The blues had an increase in positive Covid-19 cases and, after consultation and taking medical advice, the Premier League agreed to call off the match as a precautionary measure. While Everton have requested a full disclosure from the Premier League, social media users were quick to point the finger at City, mainly citing that they wanted to avoid playing an in-form team!
Many stated that the blues didn’t want to face Everton because of the Toffee’s position in the league and their recent form, and have used the pandemic as a way to get out of playing a team that has turned out to be a bit of a surprise package this season.
Journalist Peter Harvey then rather bizarrely tried to link the COVID-19 outbreak at the club to the blues finances when he tweeted “Are cash-rich Man City saying they cannot field a team due to COVID-19? Or have they used persuasion to postpone their match v high-flying, in-form Everton?”
I don’t know about you, but I’m struggling to see how a virus, that has been attributed to almost two million deaths worldwide, would have anything to do with the bank account at the Etihad Stadium, unless Harvey is insinuating that the blues have used money to get the game postponed?
It really doesn’t matter how much money the blues have got, it would not stop players and staff from getting the virus, unless Harvey is aware of some kind of currency that is Covid resistant. So, the only conclusion is that, by using the words ‘cash-rich’ and ‘persuasion’ he can only be suggesting that the blues paid the Premier League to cancel the fixture which, apart from being illegal, would make absolutely no sense at all.
High-flying in-form Everton, as he put it, just happened to have Richarlison, Rodriguez, Digne, Allan and Delph all unavailable for this fixture, and the cancellation means these five have more time to recover. It would make more sense for City to play Everton now while they have some key players out. City themselves are in a good run of form and are slowly clawing their way up the table after an indifferent start to the season. They also have an excellent recent record at Goodison Park, so I’m sure the players themselves would have been disappointed they didn’t get the chance to continue that run and end the year with a win.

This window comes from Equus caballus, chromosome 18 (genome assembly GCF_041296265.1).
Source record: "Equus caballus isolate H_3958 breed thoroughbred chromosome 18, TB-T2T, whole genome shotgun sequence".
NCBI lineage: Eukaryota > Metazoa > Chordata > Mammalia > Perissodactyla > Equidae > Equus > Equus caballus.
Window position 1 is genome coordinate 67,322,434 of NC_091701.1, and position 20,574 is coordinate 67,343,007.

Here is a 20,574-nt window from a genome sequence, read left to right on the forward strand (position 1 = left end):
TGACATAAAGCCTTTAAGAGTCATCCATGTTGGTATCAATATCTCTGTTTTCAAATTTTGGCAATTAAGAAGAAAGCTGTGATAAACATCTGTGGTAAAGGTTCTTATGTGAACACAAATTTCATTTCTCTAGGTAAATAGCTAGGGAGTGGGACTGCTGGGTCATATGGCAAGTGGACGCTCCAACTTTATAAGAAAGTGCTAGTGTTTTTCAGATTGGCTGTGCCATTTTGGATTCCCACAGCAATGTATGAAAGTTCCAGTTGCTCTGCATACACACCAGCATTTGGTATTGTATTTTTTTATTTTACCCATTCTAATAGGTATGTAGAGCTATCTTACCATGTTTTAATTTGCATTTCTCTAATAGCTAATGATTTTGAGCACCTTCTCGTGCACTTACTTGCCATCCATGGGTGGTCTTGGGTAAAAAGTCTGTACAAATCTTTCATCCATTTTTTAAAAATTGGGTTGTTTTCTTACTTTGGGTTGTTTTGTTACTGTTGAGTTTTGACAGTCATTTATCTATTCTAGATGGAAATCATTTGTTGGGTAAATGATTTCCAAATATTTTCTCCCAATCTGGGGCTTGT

But the match had to be cancelled from a safety point of view. Lives are more important than a football match that can be played on another date. No one is quite sure of the extent of the infections at City, and until they do, every precaution needs to be taken.
The blues came back from London in midweek, a place that is currently in Tier 4 restrictions, and it is thought that is where the outbreak has originated from, although no blame has been placed on Arsenal for the virus outbreak. The new strain of virus is moving fast through the UK and it is not known if any of the players who tested negative in the previous test would test positive today. If they had, then they have potentially infected the Everton team, who can then go on to infect others. By cancelling the game, City and the Premier League have prevented another potential spike in infections, and that decision must be lauded rather than criticised.
Of course it was disappointing that the match didn’t go ahead. After missing half of the Newcastle game, I was looking forward to watching the match with a mince pie and glass of mulled wine (how middle class does that sound?) But I understand that people’s lives, health and safety must come first.
It’s just a pity some others don’t see it the same way.